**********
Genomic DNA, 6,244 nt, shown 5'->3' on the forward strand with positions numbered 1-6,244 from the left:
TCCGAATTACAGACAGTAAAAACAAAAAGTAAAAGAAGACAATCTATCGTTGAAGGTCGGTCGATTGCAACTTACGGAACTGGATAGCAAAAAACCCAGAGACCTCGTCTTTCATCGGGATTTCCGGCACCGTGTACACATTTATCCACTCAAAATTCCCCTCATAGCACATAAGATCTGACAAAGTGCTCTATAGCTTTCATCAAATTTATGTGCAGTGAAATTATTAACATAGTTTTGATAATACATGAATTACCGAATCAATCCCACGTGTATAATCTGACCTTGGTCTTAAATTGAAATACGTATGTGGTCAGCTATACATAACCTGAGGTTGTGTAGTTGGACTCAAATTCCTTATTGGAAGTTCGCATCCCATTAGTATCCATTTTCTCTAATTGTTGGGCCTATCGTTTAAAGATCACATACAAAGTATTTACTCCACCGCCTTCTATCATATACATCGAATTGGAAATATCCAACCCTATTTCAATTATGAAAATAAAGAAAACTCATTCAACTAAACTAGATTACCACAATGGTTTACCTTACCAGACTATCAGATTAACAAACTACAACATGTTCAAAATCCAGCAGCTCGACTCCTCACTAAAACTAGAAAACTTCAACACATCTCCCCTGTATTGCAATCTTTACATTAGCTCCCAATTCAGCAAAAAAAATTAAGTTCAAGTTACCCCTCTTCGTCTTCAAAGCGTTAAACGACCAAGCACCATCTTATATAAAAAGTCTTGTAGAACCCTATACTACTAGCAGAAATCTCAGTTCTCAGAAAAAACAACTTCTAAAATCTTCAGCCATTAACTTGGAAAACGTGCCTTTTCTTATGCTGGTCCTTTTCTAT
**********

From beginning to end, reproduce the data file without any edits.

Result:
Genomic DNA, 6,244 nt, shown 5'->3' on the forward strand with positions numbered 1-6,244 from the left:
TCCGAATTACAGACAGTAAAAACAAAAAGTAAAAGAAGACAATCTATCGTTGAAGGTCGGTCGATTGCAACTTACGGAACTGGATAGCAAAAAACCCAGAGACCTCGTCTTTCATCGGGATTTCCGGCACCGTGTACACATTTATCCACTCAAAATTCCCCTCATAGCACATAAGATCTGACAAAGTGCTCTATAGCTTTCATCAAATTTATGTGCAGTGAAATTATTAACATAGTTTTGATAATACATGAATTACCGAATCAATCCCACGTGTATAATCTGACCTTGGTCTTAAATTGAAATACGTATGTGGTCAGCTATACATAACCTGAGGTTGTGTAGTTGGACTCAAATTCCTTATTGGAAGTTCGCATCCCATTAGTATCCATTTTCTCTAATTGTTGGGCCTATCGTTTAAAGATCACATACAAAGTATTTACTCCACCGCCTTCTATCATATACATCGAATTGGAAATATCCAACCCTATTTCAATTATGAAAATAAAGAAAACTCATTCAACTAAACTAGATTACCACAATGGTTTACCTTACCAGACTATCAGATTAACAAACTACAACATGTTCAAAATCCAGCAGCTCGACTCCTCACTAAAACTAGAAAACTTCAACACATCTCCCCTGTATTGCAATCTTTACATTAGCTCCCAATTCAGCAAAAAAAATTAAGTTCAAGTTACCCCTCTTCGTCTTCAAAGCGTTAAACGACCAAGCACCATCTTATATAAAAAGTCTTGTAGAACCCTATACTACTAGCAGAAATCTCAGTTCTCAGAAAAAACAACTTCTAAAATCTTCAGCCATTAACTTGGAAAACGTGCCTTTTCTTATGCTGGTCCTTTTCTAT